An Invisible Woman

Brought to light – the story of Janet Adams

Margaret Bride writes:

International Women’s Day is an opportunity to reflect on the many women who have influenced my life yet of whom there is little or no documentary evidence. Janet Adams is one of these women, though I never met her. In the early years of the 20th century Janet, a friend and former workmate of my Grandmother, boarded with my grandparents Albert and Lettie Bellion in their Port Melbourne home in Rouse Street.

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Janet Adams Image courtesy of Margaret Bride

Janet was a strong believer in women’s right to live an independent life. Neither of Ada’s parents really believed in education for girls and would not let Ada to fulfil her ambition to attend the Melbourne Continuation School when she finished her primary schooling at Nott Street State School. It was Janet Adams who helped her enroll in evening courses at the Working Men’s College of Melbourne, later RMIT.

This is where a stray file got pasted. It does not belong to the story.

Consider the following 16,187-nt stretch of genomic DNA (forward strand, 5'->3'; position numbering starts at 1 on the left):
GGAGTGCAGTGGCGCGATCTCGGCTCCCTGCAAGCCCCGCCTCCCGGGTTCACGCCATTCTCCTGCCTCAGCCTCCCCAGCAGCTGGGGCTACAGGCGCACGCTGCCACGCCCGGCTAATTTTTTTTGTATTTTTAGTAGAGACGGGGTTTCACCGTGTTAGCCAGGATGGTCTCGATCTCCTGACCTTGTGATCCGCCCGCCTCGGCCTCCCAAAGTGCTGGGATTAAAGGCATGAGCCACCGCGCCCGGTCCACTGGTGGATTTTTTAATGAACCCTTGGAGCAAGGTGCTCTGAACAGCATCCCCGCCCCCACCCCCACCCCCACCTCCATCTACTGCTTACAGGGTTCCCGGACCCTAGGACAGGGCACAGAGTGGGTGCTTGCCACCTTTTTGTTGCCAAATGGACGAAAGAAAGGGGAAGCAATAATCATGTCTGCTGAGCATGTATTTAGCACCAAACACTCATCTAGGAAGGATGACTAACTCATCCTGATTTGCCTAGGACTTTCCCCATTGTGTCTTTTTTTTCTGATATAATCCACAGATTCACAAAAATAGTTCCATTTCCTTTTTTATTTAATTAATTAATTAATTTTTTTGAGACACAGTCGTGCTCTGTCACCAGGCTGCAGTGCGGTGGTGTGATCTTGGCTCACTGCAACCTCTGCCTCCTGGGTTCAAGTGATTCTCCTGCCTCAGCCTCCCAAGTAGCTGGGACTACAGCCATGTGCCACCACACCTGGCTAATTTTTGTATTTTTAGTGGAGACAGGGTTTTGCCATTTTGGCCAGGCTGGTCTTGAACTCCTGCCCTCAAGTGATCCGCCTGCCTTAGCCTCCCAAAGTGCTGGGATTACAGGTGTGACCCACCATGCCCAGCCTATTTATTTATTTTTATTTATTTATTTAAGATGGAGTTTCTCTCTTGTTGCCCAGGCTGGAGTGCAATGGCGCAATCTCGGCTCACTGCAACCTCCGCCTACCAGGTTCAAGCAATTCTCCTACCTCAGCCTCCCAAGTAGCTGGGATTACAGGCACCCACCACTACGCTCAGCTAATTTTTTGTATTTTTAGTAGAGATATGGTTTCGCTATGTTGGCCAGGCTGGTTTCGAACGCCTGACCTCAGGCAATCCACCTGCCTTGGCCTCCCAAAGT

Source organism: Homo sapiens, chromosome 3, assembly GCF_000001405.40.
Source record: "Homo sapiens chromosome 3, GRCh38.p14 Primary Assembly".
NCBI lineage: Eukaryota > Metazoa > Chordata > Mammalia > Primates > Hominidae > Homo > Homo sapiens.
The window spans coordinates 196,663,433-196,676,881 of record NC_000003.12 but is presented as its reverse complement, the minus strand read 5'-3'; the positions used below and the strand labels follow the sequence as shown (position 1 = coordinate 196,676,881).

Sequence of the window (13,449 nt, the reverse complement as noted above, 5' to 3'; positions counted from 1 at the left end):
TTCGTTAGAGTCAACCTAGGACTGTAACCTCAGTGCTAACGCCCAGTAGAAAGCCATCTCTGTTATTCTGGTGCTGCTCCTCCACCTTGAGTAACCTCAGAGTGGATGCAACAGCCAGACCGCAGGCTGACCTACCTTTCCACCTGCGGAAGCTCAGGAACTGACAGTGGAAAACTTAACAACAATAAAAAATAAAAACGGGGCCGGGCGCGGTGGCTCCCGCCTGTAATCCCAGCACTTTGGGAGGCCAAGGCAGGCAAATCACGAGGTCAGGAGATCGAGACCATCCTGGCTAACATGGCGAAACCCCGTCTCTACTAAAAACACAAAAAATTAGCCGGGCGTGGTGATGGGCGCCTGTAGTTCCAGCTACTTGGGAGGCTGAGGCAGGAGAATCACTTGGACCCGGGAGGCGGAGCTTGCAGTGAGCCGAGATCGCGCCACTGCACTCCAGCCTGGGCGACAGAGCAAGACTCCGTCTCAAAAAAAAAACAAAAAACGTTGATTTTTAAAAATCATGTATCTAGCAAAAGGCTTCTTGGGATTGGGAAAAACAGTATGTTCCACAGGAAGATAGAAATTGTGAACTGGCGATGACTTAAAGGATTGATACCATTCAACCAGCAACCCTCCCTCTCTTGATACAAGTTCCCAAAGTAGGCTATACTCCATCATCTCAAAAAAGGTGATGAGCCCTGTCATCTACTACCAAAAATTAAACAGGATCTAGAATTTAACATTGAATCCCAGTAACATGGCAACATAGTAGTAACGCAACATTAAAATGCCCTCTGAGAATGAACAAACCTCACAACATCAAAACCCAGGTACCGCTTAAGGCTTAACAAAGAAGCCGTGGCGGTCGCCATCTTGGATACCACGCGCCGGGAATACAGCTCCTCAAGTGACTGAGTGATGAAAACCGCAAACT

Janet was also a pacifist, firmly believing that the Boer War and World War 1 were both capitalist conflicts driven by the colonial rivalries of the European nations. This strongly held view was part of the reason she was such a strong supporter of Vida Goldstein’s Peace Alliance and a reader of the Woman Voter. This photo of her was taken in the back yard of the Rouse Street house about that time.

At the end of World War 1 Melbourne experienced the devastating effects of the influenza epidemic. Many people suffered from the disease and the death toll was very high. Janet Adams was one of its victims.

Janet is one of that invisible crowd of women who have contributed to our emancipation. Her story has always been part of my own upbringing, an inspiration to strive for the good and to be strong.

for 8 March 2015

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